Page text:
Everyone organizes their Google Drive differently. Shockingly, many Google Apps users don’t organize them at all. By using a few best practices, there is a system for making Google Drive much more organized and easier to navigate.
Proper folder structure, naming conventions, color coding, and keeping track of what is shared with you can go a long way when used properly.
These 4 tips show the best way to organize your Google Drive for faster navigation so you never lose track of a document again.
1. Folder Structure Comes First
The best starting point is creating a clean universal folder structure. An easy way to do this is to create a folder for each category of document and then make subfolders for each aspect of that category.
Within each subfolder, it is a good practice to create folders that are dated by week to keep track of the dates each document is created, that way no folder becomes too full and difficult to sort through.
To create a folder click the red NEW button and then select the option for folder.
2. Add Some Color
Google Drive has an awesome feature that allows you to color code your folders, this can be done in such a way that makes sifting through your drive much faster.
To change the color of a folder click the arrow to the right of the folder name on the top bar then select the change color option. Or right click on the folder selected. You can make each folder in My Drive a different color and then each subfolder a different shade of that same color.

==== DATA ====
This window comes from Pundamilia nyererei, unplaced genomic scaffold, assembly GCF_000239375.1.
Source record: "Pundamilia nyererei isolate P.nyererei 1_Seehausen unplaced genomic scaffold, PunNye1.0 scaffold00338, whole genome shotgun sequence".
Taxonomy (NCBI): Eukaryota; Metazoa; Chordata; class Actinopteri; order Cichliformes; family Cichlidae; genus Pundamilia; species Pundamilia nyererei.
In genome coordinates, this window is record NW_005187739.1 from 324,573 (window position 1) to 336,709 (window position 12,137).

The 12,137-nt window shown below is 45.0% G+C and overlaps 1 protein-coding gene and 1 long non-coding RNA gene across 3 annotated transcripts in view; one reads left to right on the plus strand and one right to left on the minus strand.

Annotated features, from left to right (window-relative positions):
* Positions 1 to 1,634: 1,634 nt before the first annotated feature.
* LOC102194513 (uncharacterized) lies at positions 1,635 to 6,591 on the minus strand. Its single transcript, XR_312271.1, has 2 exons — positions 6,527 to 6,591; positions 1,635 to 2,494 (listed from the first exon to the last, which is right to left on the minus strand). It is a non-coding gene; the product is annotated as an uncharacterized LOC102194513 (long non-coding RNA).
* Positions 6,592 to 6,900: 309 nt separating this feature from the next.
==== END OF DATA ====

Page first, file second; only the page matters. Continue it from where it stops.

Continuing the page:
3. Standardize Your Naming Conventions
For example a student loan payment receipt created on the 19th of April would be titled “[4.19] Student Loan Payment Receipt” this will be easy to find whether you are searching for the date or the title of the document.
Date created is a mysteriously absent field in Google Drive, instead you can only view when a document was last updated. Finding a document by its creation date is sometimes useful and more intuitive, which should be considered when designing your naming convention. Might be a good idea to name every document in the following way "[DateCreated] DocumentName" and then let the folder structure and color coding do the rest.
To rename a document, highlight the documents name in Drive and then click the three vertical dots on the right side of the top bar. Then select rename.
4. Shared with you, organized by you
When a document is shared with you, it can be hard to locate because it is not automatically added to your My Drive folder. The "Shared with me" area is where you’ll find the files, folders, and documents that have been shared with you by other people. Think of it as a repository where all Google files that are shared with you end up.
Note: There is no way to organize the Shared with me area. Don’t even try! Google doesn’t give you the option. All your organization structure should occur in your My Drive area.
To add a document that is shared with you to your My Drive, highlight the document in the Shared with me area and then click the three vertical dots on the right side of the top bar and select Add to My Drive from the dropdown menu. This action does not break the edit sync to the original document. It only adds the file to My Drive.
Article edited and posted by Lisa Bono, written by Google Gooru